I believe all people should have access to remote work, and I intend to make this a reality.Brittnee Bond, Founder, Remote Collective.
Thinking big 💡
I wake up, I meditate, I go swimming in the sea. I run, I do yoga, and then I sit down and start work.
I’m doing crypto investing right now and investigating blockchain, specifically to help women gain more financial freedom, so I’ll spend a couple of hours on calls with people and then I do a lot of community building. We build gardens, we help the local Thai people. So, there’s just constantly things happening.
But the first part of my day is like for me. For soul-building, for my creativity and then I do my work. And then I have time to give back to the community.
A day in the life of Brittnee Bond, Founder, Remote Collective – the latest video in Hoxby’s Workstyle Stories Live: a series of real-life stories that showcase the transformative power of workstyle. Brittnee is a remote work consultant and a coach for women entrepreneurs, currently based on Ko Pha Ngan, a tiny island in Thailand.
Pre-remote, she worked as a Paralegal in Intellectual Property law for six years.
An hour on the train each way every day, work for 8-9 hours, and that was my life.
Was it like Suits, the TV show? A stressful work culture with long hours and corporate tension?
Yeah, I would say it’s creepily accurate. My friends loved watching that Suits show, and I’m like, I can’t watch that, that’s my everyday life. Sometimes they would even have places at the office where you could sleep, just so you would keep working. It was really bad.
What was the dealbreaker?
I always wanted to work remotely. Even when I graduated high school and into university. That was my thing. I wanted to help people and make an impact, but I wanted to have my own freedom.
She worked as an internal consultant for three law firms helping them to go paperless and getting the systems in place to work remotely. She made herself indispensable and kept going, creating opportunities to build the workstyle she wanted.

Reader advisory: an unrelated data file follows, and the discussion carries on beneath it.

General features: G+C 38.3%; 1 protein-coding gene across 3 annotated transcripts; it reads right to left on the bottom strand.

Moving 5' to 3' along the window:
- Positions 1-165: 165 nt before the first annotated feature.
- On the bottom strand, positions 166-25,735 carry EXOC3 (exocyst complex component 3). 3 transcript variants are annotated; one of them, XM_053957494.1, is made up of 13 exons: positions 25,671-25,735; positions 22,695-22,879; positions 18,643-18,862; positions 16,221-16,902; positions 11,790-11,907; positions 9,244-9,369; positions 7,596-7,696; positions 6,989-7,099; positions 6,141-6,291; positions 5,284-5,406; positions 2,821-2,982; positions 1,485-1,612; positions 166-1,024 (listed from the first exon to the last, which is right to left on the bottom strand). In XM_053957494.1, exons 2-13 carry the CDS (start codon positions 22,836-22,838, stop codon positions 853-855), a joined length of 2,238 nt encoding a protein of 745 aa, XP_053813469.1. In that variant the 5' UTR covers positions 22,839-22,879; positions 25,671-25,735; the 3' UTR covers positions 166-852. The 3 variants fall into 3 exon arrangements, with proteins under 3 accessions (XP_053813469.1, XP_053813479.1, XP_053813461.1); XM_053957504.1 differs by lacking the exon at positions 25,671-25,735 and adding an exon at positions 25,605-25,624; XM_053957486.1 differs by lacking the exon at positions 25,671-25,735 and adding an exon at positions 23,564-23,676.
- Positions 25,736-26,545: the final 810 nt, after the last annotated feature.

The third firm let her work remotely and live in Costa Rica – the start of her remote working adventure.
It worked perfectly, her KPIs were off the charts and she proved she could do it. But after six months they wanted her back in the office.
The culture within the legal field, it’s too traditional for me, I can’t handle it. They were willing to let me work remotely because I’d helped them so much, and then the attitude was like, okay, we gave you your six months, and now you need to come back to the office and work for the rest of your life for us. And I was like, I can’t do this.
It was 2014, and this is like, old white men in suits, you know. They didn’t even like the idea of me being seen near the beach when they had to be in the office.
Professional jealousy, maybe?
She quit her job to do other things, first setting up a travel company to help pay her way, and then consulting for large corporates in Asia, based in Kuala Lumpur, flying out to a different country each month, and helping them to run their companies. There weren’t that many people with her business background in Asia at the time, so everyone wanted to work with her, and her workstyle was negotiable. She could start building her own projects and had a big mindset shift…
I am good. I don’t need to prove to myself anymore that I’m successful. And I also really, really wanted to help women.
So she started consulting companies to go remote.
So many companies are just trying to meet their KPIs and make a profit, and they don’t have the time or emotional energy to transition to remote, so I was like, I can step in and help. So that’s what I’ve been doing for the last couple of years.
Lots of takeaways here – she quit!! Thinking about where we’re at now – after a year of working at home – employers need to create a situation remotely for their top talent, an environment where they can thrive, so they don’t lose people. The law firms she worked with had an opportunity to think differently and mark themselves out as trailblazers: ‘The first paperless law firm with remote workers’ – that would have been great PR, but they didn’t see it that way – trust was an issue.